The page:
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A blog owner can avoid liability for user-generated content that appears on his site without being checked or moderated, the High Court has ruled. But fixing the spelling or grammar in users' posts could lose him that protection, it said.
The E-commerce Directive exempts information society service providers, such as ISPs, web hosts and search engines, from liability for the information they store or pass on to users as long as they are not involved in its creation or editing and as long as they remove it quickly once notified that it breaks the law.
The case involved a blog post on Labourhome.org by John Gray, which claimed that local political activist Johanna Kaschke was arrested on suspicion of being a member of the Baader-Meinhof terrorist group.
The High Court assessed how far the exemptions for service providers go. It said that the fact that one area of a site is moderated does not prevent other areas of the same site from having exemption from liability.
"There is no reason in principle why the operation of a chat room should be incapable of falling within the definition of the provision of an information society service consisting of the storage of information," said Mr Justice Stadlen in his ruling.
"Thus in principle there is no reason why it should not be an activity intended to be protected by Article 14 of the E-Commerce Directive and eligible for the exclusion of liability conferred by [the law]," he said.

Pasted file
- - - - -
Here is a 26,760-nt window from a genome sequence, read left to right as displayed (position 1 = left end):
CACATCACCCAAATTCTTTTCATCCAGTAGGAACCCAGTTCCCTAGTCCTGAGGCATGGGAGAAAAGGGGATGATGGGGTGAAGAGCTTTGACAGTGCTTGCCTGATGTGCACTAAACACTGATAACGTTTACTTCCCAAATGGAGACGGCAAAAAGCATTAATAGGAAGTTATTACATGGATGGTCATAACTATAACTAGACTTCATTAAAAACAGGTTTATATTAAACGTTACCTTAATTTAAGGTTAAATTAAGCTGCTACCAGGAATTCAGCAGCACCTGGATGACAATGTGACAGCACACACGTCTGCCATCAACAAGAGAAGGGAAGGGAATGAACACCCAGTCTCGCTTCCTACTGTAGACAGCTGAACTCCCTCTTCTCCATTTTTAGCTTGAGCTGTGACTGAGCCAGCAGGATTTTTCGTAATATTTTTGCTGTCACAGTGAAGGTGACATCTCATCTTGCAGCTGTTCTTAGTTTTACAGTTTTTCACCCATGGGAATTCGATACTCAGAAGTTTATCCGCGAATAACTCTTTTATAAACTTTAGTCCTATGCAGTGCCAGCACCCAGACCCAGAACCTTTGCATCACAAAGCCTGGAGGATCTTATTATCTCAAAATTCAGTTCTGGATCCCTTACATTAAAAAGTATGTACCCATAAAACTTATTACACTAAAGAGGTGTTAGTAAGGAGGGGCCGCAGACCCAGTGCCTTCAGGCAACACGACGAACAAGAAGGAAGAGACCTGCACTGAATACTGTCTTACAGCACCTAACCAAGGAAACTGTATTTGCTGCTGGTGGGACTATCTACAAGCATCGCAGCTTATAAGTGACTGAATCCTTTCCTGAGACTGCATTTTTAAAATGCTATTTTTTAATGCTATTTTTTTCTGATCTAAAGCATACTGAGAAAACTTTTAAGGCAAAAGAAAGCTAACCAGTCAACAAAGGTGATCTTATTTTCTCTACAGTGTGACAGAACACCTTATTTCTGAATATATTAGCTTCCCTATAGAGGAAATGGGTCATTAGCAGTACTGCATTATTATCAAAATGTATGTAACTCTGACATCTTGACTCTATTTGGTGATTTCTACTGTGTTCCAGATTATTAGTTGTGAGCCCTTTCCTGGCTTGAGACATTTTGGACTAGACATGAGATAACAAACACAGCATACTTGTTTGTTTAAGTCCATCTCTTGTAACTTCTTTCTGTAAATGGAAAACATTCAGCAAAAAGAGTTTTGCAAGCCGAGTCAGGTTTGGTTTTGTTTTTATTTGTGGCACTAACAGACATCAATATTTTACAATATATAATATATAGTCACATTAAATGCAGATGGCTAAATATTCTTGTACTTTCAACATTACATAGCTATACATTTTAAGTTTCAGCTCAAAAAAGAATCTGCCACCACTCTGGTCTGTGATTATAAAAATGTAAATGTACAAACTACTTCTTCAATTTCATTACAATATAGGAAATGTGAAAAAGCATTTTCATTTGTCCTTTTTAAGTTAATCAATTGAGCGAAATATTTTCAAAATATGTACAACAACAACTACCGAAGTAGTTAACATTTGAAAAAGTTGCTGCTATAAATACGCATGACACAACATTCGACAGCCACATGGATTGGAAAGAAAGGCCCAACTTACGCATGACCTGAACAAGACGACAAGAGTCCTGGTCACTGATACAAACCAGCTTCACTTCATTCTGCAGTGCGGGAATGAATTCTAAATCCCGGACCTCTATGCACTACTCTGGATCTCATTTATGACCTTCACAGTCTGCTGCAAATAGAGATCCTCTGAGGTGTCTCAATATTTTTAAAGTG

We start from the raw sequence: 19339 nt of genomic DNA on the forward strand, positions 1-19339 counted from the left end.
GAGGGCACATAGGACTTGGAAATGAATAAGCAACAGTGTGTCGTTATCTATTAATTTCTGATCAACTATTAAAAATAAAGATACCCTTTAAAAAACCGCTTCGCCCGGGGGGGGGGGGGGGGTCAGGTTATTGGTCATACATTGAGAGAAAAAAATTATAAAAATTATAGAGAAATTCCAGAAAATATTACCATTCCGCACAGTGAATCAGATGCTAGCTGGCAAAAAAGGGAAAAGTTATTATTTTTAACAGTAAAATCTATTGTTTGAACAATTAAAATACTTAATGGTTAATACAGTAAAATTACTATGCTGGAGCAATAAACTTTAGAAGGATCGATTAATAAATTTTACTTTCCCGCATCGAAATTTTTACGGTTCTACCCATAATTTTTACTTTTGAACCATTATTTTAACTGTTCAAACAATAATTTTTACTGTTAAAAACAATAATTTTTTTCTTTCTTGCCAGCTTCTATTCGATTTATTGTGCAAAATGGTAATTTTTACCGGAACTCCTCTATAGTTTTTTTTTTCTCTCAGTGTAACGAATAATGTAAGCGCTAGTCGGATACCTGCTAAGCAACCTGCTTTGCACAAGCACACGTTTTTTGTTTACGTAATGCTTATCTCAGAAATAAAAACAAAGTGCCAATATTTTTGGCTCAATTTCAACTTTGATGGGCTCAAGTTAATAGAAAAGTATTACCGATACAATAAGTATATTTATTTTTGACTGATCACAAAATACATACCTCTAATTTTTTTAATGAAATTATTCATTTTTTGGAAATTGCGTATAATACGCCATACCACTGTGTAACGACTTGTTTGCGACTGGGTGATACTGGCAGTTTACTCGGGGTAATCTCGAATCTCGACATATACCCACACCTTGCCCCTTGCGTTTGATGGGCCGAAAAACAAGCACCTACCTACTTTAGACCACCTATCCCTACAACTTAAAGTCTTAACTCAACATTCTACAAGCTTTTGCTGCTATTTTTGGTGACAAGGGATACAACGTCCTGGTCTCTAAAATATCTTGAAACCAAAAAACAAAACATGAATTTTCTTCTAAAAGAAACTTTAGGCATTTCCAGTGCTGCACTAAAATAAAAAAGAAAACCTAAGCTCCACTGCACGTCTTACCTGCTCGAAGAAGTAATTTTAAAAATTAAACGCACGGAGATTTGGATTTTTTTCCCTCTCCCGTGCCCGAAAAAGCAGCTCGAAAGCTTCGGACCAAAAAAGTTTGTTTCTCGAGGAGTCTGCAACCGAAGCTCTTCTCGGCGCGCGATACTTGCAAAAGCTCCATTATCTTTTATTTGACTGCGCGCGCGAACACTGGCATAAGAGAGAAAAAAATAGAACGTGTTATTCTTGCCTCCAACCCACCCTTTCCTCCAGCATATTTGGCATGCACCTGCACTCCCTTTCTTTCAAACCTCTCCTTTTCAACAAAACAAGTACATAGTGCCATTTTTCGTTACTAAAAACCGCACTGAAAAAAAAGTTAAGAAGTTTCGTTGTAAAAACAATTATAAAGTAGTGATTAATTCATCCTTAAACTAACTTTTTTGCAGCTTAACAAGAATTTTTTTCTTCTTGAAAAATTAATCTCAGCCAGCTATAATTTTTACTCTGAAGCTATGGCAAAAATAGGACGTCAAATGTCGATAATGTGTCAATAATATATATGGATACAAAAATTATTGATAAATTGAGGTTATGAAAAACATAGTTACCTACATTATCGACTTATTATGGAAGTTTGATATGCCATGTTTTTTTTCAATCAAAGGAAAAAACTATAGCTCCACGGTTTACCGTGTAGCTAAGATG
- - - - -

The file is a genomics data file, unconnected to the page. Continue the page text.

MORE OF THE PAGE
"It is not necessarily a bar to entitlement to the protection conferred by [the law] ... that the provider of an information society service consisting of storage of information is also engaged in an activity on the same website which is either not an information society service or if it is which does not consist of the storage of information."
Struan Robertson, a technology lawyer with Pinsent Masons, the law firm behind OUT-LAW.COM, said that the ruling serves as a reminder of the risks in moderating user-generated content.
"Many sites apply some form of moderation to all user contributions for reasons of quality control, whether that's before or after publication. This ruling just shows how dangerous that is and how narrow the safe harbour may be," he said.
"Even an attempt to filter for profanities or comment spam, if done manually, involves a risk for the publisher. If you want to be sure that you're not liable for what your users say, the judge is basically saying you need to ignore user contributions completely until you get a complaint.
"That's not a new principle," said Robertson, "but it's a warning to site owners about how to interpret it. Some owners may think they have less responsibility for user comments than they really do, and they may wrongly assume that a post-moderation policy is completely safe."